The Rusty Roofed House

Papa never bought me a bicycle. He always had a way of escaping my tantrums when I started. I began to think that he did not know how badly I wanted a bicycle. All my friends had a bicycle and they were always ready to share but I was not comfortable riding theirs, I wanted mine. I wanted to be able to ride along them when we went on our evening race rather than having to wait until one of them was tired.

Our house was a small enclosure with a rusty brown roof. So distinguished among other houses you could spot it from afar. Papa had built it himself, he only needed the services of a few laborers because he couldn't complete it in time by himself. I remembered how he placed one mound of clay on another and another and another until it was tall enough to house his eight children. After the building was erected, though lacked a good finishing with crooked edges and slanted windows, a roofing sheet was used to cover the top. A sheet so clean you could see yourself if you looked closely enough.

At night, when the moon shone, our roof was a gleaming sight. It reflected the moon so vibrantly you would think it was a newly discovered gem. Papa was very proud of his small house, I knew from the way his mouth curled up in a smile and his eyes crinkled at the edges when he told our visitors "I had to do it once and for all."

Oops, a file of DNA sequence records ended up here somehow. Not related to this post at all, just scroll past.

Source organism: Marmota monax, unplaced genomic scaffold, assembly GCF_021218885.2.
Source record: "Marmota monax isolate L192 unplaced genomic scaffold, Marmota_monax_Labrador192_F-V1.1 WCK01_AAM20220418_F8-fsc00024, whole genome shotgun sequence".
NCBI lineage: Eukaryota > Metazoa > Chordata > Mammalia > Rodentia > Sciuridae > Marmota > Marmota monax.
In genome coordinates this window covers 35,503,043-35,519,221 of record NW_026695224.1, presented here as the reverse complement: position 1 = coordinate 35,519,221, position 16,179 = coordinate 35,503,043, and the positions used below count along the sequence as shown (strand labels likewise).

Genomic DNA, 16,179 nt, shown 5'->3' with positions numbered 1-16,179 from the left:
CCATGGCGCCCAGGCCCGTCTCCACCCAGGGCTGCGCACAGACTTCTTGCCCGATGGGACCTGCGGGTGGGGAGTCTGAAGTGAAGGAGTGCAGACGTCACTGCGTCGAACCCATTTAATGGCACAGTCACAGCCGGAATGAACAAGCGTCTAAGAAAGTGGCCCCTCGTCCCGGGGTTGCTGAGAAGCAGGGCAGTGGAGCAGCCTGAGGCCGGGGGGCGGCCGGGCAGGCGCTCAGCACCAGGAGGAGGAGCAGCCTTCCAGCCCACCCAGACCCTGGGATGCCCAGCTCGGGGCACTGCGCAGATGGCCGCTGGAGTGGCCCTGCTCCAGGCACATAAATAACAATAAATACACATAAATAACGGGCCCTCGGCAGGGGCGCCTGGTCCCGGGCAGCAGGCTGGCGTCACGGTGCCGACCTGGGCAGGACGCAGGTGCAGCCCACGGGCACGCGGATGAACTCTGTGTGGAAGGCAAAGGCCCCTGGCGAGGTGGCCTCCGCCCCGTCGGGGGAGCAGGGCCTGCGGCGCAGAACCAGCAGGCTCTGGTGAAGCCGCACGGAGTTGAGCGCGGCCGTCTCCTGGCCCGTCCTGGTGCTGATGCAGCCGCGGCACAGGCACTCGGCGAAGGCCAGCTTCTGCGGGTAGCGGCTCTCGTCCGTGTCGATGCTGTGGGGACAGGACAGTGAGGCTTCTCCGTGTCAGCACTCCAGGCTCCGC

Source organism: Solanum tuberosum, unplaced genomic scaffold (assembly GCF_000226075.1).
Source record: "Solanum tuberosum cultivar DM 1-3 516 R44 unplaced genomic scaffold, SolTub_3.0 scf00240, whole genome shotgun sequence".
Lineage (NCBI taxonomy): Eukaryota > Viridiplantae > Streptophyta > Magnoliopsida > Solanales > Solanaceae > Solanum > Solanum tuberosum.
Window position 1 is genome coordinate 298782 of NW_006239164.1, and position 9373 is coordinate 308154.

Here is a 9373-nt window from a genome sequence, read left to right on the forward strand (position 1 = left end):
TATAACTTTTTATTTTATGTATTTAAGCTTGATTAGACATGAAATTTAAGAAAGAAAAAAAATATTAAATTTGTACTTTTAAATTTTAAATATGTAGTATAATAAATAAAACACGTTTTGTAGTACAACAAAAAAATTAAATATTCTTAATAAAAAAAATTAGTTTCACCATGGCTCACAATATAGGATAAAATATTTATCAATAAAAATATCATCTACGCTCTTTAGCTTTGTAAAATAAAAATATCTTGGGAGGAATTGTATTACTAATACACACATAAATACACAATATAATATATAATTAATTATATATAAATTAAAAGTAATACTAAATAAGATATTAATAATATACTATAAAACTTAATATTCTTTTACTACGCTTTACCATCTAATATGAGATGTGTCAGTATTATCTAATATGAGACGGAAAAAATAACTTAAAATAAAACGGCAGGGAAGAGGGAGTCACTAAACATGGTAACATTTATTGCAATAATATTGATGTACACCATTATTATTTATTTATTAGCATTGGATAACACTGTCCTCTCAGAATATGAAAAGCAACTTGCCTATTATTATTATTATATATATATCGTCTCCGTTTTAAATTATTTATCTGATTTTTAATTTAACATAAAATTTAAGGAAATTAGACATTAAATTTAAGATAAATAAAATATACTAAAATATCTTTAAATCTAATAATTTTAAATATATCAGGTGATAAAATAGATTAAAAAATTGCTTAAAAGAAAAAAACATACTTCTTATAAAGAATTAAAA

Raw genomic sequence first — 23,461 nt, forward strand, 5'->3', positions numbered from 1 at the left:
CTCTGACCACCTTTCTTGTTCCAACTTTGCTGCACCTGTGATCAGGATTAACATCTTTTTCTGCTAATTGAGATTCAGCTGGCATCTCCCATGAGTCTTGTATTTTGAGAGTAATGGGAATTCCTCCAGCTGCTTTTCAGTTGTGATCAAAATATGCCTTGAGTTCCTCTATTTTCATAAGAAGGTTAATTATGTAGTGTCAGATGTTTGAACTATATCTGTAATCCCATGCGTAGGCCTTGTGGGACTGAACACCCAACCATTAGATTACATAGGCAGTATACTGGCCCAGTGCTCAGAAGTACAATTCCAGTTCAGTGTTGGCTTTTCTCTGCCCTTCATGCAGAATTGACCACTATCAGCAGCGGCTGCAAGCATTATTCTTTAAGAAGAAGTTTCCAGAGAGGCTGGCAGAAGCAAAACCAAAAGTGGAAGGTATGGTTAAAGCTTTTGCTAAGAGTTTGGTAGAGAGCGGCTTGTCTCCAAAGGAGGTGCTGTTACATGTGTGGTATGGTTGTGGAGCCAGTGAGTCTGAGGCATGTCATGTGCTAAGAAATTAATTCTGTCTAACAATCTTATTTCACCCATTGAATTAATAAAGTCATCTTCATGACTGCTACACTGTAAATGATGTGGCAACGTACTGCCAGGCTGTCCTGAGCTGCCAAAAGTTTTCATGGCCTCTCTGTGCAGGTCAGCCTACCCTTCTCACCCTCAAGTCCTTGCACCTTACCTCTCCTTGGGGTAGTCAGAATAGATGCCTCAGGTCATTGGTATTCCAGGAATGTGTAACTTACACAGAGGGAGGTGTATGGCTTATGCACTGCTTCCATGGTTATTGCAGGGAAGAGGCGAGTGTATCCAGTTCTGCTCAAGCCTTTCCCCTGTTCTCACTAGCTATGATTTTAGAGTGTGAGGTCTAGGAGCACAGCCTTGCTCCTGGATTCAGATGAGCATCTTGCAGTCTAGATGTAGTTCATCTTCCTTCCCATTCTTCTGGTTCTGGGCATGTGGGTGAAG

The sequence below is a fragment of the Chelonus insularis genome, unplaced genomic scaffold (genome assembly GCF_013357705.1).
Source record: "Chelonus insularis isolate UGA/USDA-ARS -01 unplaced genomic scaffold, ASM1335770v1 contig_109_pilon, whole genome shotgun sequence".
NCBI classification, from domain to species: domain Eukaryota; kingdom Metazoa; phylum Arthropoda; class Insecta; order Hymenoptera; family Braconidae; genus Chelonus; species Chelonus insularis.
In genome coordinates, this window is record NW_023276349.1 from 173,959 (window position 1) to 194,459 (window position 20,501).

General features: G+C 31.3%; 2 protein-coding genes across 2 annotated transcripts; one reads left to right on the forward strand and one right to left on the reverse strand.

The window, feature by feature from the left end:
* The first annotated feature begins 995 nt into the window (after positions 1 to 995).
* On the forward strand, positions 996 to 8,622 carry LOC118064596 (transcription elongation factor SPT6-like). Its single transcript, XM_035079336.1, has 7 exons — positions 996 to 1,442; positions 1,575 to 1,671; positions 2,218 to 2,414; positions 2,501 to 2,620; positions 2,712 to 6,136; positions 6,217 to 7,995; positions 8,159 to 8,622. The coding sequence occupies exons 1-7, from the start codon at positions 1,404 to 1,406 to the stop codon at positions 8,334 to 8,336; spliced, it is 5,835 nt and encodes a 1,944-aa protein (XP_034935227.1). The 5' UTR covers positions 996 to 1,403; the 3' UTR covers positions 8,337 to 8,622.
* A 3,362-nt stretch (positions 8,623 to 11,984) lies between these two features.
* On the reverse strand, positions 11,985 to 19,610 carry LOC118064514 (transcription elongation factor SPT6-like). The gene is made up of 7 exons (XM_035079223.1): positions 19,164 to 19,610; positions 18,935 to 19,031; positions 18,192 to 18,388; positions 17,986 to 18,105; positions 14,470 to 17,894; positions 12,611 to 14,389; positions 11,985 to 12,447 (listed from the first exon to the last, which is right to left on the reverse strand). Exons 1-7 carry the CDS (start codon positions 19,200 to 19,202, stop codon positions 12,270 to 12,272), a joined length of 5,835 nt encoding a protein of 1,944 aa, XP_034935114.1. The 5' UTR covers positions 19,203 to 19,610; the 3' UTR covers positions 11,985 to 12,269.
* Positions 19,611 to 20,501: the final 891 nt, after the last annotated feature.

But now the roof was rusty beyond recognitions. When you saw our house, the first thing you'd notice about it was the rusty roof. The rest of the villagers used thatch, but Papa said sheet was better. And somehow I would have preferred thatch because Mama complained of being drained in her sleep when it rained at night. All those didn't bother me as much as the need for a bicycle did.

Papa promised me two years ago, when I was in JSS1 and he had not fulfilled his promise. He was quick to promise, perhaps to make me feel good but I thought I had grown past that, if Papa really couldn't get a bicycle, I would have loved him to tell me point blank, but he promised, making me to sit in the sand field where we played football sometimes, waiting for him, on market days. He always came back empty handed, save for a few slices of pineapple. My siblings loved pineapple so much, the fine heady scent that filled your nose before you ate it was irresistible. We all loved pineapple but since my cravings for a bicycle, my appetite for it died. My sister, Obiageli, offered me some but I always declined and sulk to bed all night. Being the first child, I had to pretend to be mature, and the way I handled issues mattered a lot because all my siblings looked up to me. Obiageli, the second child was very receptive and observant. She had followed Mama to the market one day, and when they returned in the evening, she arranged stones in a tray and sand in another tray, shouting: "Come and buy fresh rice! Come and buy fresh yams here!"